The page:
Still, it seems that even Truman discovered that he had pushed things too hard. I found this tragic-comic quotation by President Truman, it is from The New York Times, July 29, 1951:

"This malicious propaganda has gone so far that on the Fourth of July, over in Madison, Wisconsin, People were afraid to say they believed in the Declaration of Independence. A hundred and twelve people were asked to sign a petition that contained nothing except quotations from the Declaration of Independence and the Bill of Rights. One hundred and eleven of these people refused to sign that paper -many of them because they were afraid that it was some kind of subversive document and that they would lose their jobs or be called Communists."(source 14)

The 1950s is the decade which has come to be paired with McCarthyism. Joe McCarthy's hearings and the man himself got much more press coverage than HUAC ever did. His committee was much less thorough in its investigations of the people it called to appear before it. Quite a lot of those who were called had never had any associations with the left-wing.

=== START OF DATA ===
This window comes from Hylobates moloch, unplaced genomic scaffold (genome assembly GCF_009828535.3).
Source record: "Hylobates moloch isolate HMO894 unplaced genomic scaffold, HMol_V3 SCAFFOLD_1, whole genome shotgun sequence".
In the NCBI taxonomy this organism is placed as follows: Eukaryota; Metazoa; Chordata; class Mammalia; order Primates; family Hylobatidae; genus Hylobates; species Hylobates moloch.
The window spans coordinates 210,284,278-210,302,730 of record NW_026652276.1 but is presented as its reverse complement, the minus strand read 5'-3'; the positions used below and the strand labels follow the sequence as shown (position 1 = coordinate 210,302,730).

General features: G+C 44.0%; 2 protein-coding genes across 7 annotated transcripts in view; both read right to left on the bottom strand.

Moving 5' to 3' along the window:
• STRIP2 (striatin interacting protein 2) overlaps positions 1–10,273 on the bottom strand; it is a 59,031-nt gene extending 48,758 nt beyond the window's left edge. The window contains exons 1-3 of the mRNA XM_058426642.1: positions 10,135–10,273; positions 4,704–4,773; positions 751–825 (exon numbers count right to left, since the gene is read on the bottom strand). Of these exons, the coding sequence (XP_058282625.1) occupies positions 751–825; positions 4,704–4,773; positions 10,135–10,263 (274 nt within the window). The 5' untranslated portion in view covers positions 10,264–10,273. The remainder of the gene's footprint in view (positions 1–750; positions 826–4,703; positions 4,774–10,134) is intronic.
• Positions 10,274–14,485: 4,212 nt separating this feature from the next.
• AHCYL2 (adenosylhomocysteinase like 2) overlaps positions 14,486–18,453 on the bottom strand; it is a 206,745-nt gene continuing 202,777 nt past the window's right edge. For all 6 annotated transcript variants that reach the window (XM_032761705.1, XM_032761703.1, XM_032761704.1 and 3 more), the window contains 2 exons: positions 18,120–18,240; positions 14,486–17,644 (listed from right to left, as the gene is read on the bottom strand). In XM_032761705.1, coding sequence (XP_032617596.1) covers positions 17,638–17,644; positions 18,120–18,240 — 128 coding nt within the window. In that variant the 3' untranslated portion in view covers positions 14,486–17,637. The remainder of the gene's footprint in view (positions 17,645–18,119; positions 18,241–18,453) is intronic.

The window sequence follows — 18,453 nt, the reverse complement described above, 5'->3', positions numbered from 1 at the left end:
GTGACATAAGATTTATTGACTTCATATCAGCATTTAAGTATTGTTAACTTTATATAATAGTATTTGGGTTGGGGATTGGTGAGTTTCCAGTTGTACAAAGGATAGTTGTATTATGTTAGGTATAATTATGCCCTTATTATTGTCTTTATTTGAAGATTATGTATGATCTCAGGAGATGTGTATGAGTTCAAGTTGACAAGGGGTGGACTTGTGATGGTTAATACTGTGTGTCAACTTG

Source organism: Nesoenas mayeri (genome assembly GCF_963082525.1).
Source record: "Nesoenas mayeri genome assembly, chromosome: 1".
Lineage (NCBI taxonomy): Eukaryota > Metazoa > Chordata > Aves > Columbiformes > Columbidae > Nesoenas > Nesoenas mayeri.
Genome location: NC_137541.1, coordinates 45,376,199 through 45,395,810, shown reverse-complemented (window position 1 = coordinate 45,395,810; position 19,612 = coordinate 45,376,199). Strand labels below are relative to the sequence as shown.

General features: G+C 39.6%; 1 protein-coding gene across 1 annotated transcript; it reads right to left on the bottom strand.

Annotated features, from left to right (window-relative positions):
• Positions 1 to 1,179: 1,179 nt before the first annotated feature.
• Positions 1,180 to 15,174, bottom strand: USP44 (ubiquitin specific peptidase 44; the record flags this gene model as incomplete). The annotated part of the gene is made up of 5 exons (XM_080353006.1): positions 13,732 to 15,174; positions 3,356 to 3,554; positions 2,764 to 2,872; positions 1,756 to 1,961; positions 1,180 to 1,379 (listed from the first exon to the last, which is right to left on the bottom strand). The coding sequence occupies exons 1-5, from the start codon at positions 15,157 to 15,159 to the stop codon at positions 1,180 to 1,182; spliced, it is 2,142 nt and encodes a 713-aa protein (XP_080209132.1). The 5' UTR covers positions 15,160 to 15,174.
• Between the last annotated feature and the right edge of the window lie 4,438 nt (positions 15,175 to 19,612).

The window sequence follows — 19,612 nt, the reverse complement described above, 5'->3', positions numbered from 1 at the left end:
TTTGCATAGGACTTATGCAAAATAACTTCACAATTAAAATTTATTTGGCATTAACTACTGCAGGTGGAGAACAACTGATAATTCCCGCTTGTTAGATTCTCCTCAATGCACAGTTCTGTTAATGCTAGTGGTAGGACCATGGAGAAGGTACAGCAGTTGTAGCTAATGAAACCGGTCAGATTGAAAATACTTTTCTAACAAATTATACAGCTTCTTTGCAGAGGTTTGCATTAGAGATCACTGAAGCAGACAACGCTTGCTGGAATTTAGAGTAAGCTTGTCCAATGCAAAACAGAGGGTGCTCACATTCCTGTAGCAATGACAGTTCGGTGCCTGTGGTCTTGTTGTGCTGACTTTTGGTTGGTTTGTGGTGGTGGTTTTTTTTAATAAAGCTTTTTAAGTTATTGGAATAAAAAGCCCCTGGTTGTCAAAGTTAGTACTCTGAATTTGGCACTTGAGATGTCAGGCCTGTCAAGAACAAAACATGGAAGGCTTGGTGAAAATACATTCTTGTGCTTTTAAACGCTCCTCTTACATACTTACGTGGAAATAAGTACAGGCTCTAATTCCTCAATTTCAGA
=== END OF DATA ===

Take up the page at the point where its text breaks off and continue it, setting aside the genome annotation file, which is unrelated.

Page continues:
The time from 1947 - while the appeal cases for the Hollywood Ten - to 1951 was a relative quiet period in Hollywood. But in 1951 HUAC began its second round of hearings, and this time it really hurt a great number of people in Hollywood. Making people choose between their jobs and their personal convictions those who testified before the Committee and named names had a chance to get back to work in Hollywood, while those who did not were blacklisted and found it impossible to get work (officially) in the movie business - for most blacklisted this was true all through the 1950s. About eighty percent of those who did not cooperate lost their jobs.

The Hollywood Ten and the influence they had on the future testifies who were to be called before the Un-American Activities Committee was not an insignificant one. Witnesses who were to appear before the Committee in the years to come knew that if they were to take the First Amendment, as the Ten had done, it would most likely result in contempt of Congress and be followed by a time in prison.
On September 15, 1947 Newsweek ran a short piece about HUAC:

"Don't look for any so-called corrective legislation to result from the forthcoming Un-American Activities Committee investigation of Communism in Hollywood. Primarily the committee is fishing for headlines. By citing specific examples of Communist influences in movie scripts, the group hopes to alert the public to them."(p. 13)

In 1947 19 people were subpoenaed to appear before HUAC. The Committee wanted to prove that the: